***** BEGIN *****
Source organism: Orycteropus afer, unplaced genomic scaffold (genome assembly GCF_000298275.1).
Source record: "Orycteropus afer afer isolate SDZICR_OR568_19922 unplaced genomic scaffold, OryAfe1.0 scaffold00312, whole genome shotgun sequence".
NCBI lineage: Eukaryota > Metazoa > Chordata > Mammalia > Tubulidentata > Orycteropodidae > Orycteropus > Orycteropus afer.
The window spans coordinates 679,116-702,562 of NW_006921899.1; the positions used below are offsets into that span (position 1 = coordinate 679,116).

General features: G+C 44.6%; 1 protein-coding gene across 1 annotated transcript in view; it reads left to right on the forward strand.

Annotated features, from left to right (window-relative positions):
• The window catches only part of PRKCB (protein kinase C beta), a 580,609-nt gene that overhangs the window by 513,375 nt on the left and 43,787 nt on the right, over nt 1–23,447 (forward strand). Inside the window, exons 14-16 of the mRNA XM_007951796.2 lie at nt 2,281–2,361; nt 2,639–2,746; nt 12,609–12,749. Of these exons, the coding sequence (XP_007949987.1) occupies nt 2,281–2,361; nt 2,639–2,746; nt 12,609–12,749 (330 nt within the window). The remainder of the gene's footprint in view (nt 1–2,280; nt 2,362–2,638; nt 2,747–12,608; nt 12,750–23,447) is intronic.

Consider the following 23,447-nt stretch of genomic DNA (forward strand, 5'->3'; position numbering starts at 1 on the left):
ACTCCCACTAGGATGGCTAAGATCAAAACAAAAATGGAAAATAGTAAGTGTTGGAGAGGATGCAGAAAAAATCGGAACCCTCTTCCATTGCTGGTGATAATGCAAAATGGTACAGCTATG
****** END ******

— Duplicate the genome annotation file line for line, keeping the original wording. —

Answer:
Source organism: Orycteropus afer, unplaced genomic scaffold (genome assembly GCF_000298275.1).
Source record: "Orycteropus afer afer isolate SDZICR_OR568_19922 unplaced genomic scaffold, OryAfe1.0 scaffold00312, whole genome shotgun sequence".
NCBI lineage: Eukaryota > Metazoa > Chordata > Mammalia > Tubulidentata > Orycteropodidae > Orycteropus > Orycteropus afer.
The window spans coordinates 679,116-702,562 of NW_006921899.1; the positions used below are offsets into that span (position 1 = coordinate 679,116).

General features: G+C 44.6%; 1 protein-coding gene across 1 annotated transcript in view; it reads left to right on the forward strand.

Annotated features, from left to right (window-relative positions):
• The window catches only part of PRKCB (protein kinase C beta), a 580,609-nt gene that overhangs the window by 513,375 nt on the left and 43,787 nt on the right, over nt 1–23,447 (forward strand). Inside the window, exons 14-16 of the mRNA XM_007951796.2 lie at nt 2,281–2,361; nt 2,639–2,746; nt 12,609–12,749. Of these exons, the coding sequence (XP_007949987.1) occupies nt 2,281–2,361; nt 2,639–2,746; nt 12,609–12,749 (330 nt within the window). The remainder of the gene's footprint in view (nt 1–2,280; nt 2,362–2,638; nt 2,747–12,608; nt 12,750–23,447) is intronic.

Consider the following 23,447-nt stretch of genomic DNA (forward strand, 5'->3'; position numbering starts at 1 on the left):
ACTCCCACTAGGATGGCTAAGATCAAAACAAAAATGGAAAATAGTAAGTGTTGGAGAGGATGCAGAAAAAATCGGAACCCTCTTCCATTGCTGGTGATAATGCAAAATGGTACAGCTATG